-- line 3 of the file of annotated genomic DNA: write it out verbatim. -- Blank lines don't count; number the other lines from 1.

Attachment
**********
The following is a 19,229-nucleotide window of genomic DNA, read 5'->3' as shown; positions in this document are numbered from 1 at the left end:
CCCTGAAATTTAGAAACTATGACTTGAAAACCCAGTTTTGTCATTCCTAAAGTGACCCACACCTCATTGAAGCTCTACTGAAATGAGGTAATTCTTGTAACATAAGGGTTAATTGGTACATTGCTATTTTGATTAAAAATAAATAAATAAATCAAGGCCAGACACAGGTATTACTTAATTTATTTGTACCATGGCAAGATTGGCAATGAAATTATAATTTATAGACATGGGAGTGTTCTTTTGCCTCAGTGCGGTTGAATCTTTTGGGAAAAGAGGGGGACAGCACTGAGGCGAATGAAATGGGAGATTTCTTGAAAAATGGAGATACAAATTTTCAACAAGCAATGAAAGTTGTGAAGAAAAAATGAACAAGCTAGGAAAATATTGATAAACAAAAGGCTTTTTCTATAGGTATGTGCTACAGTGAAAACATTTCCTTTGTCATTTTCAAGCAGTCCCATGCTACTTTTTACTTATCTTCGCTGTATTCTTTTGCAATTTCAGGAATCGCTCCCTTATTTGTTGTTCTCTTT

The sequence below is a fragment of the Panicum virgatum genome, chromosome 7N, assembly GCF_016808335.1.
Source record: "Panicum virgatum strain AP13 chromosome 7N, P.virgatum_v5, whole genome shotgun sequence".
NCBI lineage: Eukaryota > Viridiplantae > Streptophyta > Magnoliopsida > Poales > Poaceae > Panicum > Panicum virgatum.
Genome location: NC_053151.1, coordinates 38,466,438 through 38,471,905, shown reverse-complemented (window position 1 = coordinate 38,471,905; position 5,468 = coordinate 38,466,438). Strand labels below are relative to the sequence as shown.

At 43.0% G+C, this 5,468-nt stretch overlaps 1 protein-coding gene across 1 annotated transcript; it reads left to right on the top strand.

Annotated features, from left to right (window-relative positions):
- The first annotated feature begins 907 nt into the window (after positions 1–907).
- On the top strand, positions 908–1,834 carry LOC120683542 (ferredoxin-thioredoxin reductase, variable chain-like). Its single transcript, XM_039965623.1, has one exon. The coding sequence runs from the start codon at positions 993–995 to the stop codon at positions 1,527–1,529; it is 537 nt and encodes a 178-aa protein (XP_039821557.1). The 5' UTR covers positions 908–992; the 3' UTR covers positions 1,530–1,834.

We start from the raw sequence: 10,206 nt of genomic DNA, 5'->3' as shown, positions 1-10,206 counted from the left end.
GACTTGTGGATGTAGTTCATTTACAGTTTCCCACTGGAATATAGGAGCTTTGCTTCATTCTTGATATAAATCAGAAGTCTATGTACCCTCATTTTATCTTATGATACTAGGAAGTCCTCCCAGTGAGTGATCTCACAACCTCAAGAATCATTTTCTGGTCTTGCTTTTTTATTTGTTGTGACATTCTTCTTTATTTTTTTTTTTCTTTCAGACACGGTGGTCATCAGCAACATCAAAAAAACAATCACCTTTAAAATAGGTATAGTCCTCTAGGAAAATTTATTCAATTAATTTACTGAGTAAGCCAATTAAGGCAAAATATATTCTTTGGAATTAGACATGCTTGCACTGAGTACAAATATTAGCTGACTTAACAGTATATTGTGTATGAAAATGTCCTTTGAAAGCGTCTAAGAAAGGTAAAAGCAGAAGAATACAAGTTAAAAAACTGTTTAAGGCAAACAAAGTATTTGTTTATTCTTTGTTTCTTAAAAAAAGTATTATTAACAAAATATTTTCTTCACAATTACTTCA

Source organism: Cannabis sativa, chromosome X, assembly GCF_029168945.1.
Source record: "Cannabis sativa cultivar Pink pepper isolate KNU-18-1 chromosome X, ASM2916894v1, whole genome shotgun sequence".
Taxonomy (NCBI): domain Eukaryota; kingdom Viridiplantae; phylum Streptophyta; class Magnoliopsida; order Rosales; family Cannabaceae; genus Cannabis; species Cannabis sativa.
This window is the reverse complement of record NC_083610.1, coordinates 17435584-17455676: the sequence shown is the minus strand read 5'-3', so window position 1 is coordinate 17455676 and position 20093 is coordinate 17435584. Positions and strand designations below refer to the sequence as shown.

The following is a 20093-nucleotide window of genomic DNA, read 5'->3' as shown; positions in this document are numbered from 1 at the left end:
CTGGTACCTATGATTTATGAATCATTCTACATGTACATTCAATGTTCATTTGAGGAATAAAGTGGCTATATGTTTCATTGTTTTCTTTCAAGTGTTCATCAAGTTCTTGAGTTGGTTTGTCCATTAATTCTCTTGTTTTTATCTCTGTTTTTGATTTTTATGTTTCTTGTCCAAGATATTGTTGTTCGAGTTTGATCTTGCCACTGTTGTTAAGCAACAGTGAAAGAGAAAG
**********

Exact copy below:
The sequence below is a fragment of the Panicum virgatum genome, chromosome 7N, assembly GCF_016808335.1.